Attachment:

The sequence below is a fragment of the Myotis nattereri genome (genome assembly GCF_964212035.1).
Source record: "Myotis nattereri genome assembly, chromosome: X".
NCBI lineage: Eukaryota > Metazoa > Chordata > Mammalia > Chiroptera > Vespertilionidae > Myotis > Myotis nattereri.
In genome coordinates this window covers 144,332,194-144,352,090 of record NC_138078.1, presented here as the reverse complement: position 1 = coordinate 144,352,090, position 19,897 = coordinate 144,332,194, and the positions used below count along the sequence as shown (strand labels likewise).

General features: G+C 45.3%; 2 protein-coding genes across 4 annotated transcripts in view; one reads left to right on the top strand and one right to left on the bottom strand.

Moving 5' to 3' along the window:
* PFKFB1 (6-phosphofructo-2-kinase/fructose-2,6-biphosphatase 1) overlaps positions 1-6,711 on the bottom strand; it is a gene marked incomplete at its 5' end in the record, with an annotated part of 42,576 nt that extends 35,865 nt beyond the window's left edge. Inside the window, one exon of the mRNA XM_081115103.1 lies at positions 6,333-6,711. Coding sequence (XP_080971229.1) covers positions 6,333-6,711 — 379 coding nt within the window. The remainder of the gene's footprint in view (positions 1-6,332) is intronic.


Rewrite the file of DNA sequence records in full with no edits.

The sequence below is a fragment of the Myotis nattereri genome (genome assembly GCF_964212035.1).
Source record: "Myotis nattereri genome assembly, chromosome: X".
NCBI lineage: Eukaryota > Metazoa > Chordata > Mammalia > Chiroptera > Vespertilionidae > Myotis > Myotis nattereri.
In genome coordinates this window covers 144,332,194-144,352,090 of record NC_138078.1, presented here as the reverse complement: position 1 = coordinate 144,352,090, position 19,897 = coordinate 144,332,194, and the positions used below count along the sequence as shown (strand labels likewise).

General features: G+C 45.3%; 2 protein-coding genes across 4 annotated transcripts in view; one reads left to right on the top strand and one right to left on the bottom strand.

Moving 5' to 3' along the window:
* PFKFB1 (6-phosphofructo-2-kinase/fructose-2,6-biphosphatase 1) overlaps positions 1-6,711 on the bottom strand; it is a gene marked incomplete at its 5' end in the record, with an annotated part of 42,576 nt that extends 35,865 nt beyond the window's left edge. Inside the window, one exon of the mRNA XM_081115103.1 lies at positions 6,333-6,711. Coding sequence (XP_080971229.1) covers positions 6,333-6,711 — 379 coding nt within the window. The remainder of the gene's footprint in view (positions 1-6,332) is intronic.